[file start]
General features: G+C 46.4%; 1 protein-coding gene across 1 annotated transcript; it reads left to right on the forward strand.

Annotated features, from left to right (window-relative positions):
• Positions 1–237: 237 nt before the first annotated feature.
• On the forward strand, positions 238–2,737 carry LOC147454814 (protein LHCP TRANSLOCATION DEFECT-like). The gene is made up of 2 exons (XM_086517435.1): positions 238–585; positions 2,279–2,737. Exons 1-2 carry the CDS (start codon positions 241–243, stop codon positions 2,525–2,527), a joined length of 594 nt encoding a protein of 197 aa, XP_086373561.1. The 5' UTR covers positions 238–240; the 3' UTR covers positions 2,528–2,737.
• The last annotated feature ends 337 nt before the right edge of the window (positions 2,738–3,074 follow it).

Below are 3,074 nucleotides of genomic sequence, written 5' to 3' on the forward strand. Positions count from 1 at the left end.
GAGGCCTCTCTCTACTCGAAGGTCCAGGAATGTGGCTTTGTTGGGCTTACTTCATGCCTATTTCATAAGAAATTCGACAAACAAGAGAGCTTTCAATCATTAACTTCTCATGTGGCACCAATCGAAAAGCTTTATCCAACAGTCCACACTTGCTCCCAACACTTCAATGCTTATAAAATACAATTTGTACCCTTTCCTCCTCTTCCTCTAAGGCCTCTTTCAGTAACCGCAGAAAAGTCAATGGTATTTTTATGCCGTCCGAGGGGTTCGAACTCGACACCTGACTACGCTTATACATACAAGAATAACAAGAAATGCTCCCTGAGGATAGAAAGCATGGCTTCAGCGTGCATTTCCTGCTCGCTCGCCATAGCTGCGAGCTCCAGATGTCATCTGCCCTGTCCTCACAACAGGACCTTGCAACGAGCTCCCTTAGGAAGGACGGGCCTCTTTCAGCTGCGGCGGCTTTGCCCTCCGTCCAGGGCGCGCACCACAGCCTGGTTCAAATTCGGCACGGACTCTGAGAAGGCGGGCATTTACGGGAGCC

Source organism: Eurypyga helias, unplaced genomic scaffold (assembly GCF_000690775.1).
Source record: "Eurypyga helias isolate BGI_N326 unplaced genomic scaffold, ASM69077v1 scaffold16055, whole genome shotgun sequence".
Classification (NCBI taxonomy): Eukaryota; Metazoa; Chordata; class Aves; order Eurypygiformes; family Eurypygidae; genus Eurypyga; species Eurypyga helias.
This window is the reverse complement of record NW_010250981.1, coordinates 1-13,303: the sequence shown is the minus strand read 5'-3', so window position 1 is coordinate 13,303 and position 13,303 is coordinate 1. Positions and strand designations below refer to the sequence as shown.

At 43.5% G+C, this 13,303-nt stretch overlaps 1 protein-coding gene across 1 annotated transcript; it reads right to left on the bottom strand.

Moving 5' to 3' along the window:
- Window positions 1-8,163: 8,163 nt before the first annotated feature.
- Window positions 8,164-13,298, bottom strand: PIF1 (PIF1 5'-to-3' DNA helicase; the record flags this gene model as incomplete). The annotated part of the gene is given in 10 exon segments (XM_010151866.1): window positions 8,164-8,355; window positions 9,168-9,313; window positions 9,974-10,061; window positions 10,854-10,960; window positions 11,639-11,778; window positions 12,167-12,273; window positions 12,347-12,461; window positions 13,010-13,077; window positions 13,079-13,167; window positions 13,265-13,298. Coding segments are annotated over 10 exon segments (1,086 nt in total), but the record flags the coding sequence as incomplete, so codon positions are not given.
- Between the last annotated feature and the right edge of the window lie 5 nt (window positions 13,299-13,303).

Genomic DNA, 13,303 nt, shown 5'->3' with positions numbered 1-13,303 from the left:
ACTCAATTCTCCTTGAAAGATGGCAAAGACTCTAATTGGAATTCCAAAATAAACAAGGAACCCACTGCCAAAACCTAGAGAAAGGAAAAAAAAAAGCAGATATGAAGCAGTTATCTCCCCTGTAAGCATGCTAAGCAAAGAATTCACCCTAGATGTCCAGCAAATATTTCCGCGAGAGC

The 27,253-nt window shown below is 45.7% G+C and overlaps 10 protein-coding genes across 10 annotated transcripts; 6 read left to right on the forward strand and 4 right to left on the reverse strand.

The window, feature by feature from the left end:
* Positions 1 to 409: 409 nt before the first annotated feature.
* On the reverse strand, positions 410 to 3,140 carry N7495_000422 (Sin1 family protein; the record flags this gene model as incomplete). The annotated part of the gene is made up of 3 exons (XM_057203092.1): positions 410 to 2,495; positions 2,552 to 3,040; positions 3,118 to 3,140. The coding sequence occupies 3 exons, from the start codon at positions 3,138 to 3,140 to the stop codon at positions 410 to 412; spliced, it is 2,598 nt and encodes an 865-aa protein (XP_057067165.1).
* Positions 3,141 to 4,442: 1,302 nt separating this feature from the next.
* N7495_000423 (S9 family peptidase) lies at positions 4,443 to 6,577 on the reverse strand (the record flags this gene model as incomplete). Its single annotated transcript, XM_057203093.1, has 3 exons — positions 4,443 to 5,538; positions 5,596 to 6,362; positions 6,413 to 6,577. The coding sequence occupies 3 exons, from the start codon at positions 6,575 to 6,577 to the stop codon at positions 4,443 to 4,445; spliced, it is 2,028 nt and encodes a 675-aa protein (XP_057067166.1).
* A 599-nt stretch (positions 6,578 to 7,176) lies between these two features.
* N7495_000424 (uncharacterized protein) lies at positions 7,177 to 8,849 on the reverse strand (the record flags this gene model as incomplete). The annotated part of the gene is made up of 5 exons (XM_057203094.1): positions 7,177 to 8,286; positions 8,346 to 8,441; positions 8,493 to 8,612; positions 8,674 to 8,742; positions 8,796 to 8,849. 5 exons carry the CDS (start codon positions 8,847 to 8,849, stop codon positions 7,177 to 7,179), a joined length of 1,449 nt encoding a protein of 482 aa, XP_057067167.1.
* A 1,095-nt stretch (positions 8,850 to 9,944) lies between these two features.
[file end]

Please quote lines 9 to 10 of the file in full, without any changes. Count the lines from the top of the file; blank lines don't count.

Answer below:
Source record: "Eurypyga helias isolate BGI_N326 unplaced genomic scaffold, ASM69077v1 scaffold16055, whole genome shotgun sequence".
Classification (NCBI taxonomy): Eukaryota; Metazoa; Chordata; class Aves; order Eurypygiformes; family Eurypygidae; genus Eurypyga; species Eurypyga helias.